When buying a home or condominium subject to governance by a homeowner’s association (HOA), there are a few more documents you’ll want to review beyond those found in Schedule II B of your preliminary title report and others found at federal, Tribal, State, or local agencies. HOA’s have their own documents that a thorough read should help assure you that your purchase will be a sound one.
Documents for HOA Due Diligence
- Articles of Incorporation. Articles of Incorporation are filed with the Secretary of State.
- Bylaws and Rules and Regulations. Applicable bylaws and rules and regulations and amendments are generally filed with the Secretary of State.
- Covenants, Conditions and Restrictions (CC&Rs). Homeowner’s and condominium associations are generally governed by equitable servitudes. CC&Rs are equitable servitudes. Equitable servitudes are private, contract-based land use rules imposed upon all parcels in a residential or commercial subdivision. Equitable servitudes “run with the land” meaning that, regardless of whose name is on title, any land use restrictions survive the subsequent owner’s conveyance to a successor owner.
- Budgets and Records. Financial records and governing documents tell the history of the HOA. Financial statements and board of directors’ meeting minutes give you a picture of the financial and governance “health” of the organization. Ask for these records so you can review and approve them within the inspection and due diligence period specified in your real estate purchase contract. Look for reserve funds to assure capital maintenance of major systems to avoid special assessments.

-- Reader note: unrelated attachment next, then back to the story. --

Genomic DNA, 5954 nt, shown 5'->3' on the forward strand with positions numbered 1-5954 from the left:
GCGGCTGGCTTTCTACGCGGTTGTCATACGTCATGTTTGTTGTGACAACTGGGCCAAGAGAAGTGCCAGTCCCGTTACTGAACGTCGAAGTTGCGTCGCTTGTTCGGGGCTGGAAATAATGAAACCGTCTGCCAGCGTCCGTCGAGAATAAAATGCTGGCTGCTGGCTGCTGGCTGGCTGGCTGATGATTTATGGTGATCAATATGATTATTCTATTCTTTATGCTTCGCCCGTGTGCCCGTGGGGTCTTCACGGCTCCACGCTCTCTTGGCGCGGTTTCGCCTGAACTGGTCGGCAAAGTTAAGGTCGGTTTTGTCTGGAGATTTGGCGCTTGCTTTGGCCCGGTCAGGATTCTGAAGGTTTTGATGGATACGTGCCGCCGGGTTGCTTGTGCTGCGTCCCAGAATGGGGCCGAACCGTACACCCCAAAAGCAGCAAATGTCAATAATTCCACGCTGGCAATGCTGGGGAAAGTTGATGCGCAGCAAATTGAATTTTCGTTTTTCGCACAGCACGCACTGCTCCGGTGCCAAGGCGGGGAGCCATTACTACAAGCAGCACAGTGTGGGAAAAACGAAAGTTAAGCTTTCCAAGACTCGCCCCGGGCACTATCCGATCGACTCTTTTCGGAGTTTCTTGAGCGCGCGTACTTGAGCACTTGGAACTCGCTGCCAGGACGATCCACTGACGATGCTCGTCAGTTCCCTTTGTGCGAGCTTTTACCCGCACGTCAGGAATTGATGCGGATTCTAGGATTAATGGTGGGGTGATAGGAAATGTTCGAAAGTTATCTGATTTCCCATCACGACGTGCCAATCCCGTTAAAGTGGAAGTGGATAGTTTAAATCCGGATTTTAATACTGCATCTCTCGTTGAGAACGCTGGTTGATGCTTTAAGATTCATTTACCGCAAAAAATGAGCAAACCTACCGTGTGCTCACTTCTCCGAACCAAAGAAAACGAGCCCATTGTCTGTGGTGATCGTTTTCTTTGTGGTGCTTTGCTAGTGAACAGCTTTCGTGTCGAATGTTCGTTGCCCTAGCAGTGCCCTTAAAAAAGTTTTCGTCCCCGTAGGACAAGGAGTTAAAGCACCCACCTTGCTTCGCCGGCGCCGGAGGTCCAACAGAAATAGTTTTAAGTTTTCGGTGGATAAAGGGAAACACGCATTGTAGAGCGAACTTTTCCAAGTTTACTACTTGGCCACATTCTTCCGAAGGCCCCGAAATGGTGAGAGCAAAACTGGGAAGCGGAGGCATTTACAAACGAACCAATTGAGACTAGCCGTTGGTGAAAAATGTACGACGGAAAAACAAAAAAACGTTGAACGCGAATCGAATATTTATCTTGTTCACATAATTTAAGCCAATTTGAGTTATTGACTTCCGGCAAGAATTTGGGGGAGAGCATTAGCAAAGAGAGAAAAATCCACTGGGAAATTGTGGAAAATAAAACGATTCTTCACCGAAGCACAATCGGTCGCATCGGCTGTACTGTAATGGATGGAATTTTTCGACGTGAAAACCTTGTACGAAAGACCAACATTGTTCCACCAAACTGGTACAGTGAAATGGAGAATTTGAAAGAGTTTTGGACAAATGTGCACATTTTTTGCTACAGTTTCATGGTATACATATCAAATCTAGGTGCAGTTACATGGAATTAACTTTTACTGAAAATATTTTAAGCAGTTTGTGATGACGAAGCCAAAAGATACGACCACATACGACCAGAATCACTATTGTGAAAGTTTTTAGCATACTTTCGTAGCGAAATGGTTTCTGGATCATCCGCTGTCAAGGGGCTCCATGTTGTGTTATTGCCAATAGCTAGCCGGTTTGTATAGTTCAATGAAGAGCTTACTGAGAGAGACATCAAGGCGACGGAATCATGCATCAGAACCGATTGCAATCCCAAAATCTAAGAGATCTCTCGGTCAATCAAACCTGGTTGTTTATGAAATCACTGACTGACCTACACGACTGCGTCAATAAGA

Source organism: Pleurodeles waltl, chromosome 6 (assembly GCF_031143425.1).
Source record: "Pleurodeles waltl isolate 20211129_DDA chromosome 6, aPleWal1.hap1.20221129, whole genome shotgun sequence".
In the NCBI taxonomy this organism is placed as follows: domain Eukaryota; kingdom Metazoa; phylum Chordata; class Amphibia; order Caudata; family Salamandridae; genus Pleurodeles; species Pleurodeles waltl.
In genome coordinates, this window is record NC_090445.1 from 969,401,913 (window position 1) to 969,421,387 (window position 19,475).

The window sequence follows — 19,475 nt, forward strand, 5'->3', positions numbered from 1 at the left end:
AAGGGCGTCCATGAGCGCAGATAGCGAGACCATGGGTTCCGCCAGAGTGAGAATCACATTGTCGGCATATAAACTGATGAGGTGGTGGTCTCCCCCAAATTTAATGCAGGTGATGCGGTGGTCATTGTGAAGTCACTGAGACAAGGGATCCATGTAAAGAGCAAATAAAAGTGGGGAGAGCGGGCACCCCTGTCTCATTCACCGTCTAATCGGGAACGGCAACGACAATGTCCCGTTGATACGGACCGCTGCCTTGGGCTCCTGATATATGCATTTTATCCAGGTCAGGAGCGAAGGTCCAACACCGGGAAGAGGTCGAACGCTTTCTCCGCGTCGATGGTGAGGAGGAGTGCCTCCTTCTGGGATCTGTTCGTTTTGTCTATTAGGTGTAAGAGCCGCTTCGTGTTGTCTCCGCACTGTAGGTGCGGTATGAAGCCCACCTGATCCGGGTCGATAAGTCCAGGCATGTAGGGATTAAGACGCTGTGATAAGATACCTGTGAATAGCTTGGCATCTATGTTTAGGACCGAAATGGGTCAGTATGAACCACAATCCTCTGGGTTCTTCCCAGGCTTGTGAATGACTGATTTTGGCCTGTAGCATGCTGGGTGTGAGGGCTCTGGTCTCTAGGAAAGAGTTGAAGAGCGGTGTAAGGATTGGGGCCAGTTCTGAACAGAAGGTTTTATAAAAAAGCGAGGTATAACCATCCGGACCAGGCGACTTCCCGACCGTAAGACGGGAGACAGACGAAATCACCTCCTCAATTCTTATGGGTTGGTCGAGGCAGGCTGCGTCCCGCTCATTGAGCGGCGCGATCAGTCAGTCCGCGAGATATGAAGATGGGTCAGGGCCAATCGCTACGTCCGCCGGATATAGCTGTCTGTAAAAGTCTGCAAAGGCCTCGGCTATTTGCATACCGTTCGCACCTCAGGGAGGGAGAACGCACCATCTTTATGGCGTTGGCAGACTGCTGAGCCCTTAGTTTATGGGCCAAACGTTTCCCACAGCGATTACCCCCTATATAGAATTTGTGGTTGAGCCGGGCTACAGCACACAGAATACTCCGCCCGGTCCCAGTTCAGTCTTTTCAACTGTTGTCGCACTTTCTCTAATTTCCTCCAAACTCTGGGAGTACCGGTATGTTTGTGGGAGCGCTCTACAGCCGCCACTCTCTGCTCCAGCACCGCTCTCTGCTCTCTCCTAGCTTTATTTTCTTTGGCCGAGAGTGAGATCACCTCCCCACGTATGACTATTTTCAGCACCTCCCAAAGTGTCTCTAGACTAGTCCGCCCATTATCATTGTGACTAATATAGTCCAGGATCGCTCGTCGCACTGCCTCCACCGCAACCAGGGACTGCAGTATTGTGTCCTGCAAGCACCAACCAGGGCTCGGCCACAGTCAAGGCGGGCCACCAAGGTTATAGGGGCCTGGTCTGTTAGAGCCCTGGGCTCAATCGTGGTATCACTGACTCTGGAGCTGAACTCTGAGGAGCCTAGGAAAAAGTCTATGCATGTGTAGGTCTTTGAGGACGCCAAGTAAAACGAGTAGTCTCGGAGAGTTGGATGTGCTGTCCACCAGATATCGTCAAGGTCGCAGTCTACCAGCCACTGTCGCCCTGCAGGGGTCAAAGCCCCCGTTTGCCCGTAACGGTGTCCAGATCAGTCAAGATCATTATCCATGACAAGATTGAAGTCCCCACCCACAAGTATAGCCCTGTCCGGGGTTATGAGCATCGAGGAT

- Hierarchy of documents. When purchasing in a homeowner’s or condominium association, look for an explicit statement regarding what document controls in the case of conflict between documents. For example, it may be stated that the CC&Rs control over the Articles of Incorporation, which in turn control over the Bylaws.
Buyers. Use TC Review to have a TC Certified attorney help you understand the ins-and-outs of the HOA due diligence documents.
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This posting is not legal advice. Legal advice is based on specific facts. This information is general in nature.